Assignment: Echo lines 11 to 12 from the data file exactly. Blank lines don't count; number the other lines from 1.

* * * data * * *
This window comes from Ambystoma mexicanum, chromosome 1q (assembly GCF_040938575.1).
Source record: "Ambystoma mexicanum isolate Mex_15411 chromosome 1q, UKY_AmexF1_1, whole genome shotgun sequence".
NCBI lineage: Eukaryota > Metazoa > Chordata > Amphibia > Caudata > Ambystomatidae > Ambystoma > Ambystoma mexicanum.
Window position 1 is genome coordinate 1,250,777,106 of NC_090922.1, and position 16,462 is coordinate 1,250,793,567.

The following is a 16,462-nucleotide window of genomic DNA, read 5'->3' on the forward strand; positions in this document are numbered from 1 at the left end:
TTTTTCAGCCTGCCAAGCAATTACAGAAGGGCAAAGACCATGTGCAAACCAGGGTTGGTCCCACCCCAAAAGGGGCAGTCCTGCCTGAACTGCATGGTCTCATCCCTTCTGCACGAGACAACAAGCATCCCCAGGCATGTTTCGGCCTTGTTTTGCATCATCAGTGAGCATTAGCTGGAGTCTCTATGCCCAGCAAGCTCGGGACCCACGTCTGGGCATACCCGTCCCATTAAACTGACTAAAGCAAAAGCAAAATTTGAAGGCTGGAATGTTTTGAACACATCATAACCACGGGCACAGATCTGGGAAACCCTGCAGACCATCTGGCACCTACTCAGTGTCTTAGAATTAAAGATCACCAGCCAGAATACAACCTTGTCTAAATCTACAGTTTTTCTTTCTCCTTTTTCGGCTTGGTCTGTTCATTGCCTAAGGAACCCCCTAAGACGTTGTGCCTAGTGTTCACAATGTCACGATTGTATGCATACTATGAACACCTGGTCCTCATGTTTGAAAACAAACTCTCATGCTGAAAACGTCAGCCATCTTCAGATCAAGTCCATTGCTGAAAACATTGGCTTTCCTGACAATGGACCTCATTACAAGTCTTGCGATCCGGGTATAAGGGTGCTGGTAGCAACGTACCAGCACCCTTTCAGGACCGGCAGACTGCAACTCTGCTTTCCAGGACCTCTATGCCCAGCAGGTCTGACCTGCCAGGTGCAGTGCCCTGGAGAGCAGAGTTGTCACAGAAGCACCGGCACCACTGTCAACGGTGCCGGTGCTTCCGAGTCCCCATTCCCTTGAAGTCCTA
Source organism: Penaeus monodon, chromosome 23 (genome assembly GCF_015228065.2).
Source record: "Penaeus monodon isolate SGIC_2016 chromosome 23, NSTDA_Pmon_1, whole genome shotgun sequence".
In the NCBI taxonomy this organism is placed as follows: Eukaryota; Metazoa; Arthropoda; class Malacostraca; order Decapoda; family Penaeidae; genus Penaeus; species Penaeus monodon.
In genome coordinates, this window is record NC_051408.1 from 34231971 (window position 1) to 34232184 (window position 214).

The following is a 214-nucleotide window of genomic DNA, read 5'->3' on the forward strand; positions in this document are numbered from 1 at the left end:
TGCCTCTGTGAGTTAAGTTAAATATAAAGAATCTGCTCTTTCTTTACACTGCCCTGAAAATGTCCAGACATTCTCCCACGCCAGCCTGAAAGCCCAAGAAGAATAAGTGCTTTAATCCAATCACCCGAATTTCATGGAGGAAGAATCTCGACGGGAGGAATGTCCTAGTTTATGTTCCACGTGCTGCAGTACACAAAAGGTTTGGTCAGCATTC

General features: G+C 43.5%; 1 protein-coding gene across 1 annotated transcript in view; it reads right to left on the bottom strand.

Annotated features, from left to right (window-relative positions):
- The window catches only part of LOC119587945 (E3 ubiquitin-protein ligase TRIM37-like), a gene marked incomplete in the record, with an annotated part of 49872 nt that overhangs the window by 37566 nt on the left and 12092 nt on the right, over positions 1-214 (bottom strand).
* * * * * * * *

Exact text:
The following is a 214-nucleotide window of genomic DNA, read 5'->3' on the forward strand; positions in this document are numbered from 1 at the left end:
TGCCTCTGTGAGTTAAGTTAAATATAAAGAATCTGCTCTTTCTTTACACTGCCCTGAAAATGTCCAGACATTCTCCCACGCCAGCCTGAAAGCCCAAGAAGAATAAGTGCTTTAATCCAATCACCCGAATTTCATGGAGGAAGAATCTCGACGGGAGGAATGTCCTAGTTTATGTTCCACGTGCTGCAGTACACAAAAGGTTTGGTCAGCATTC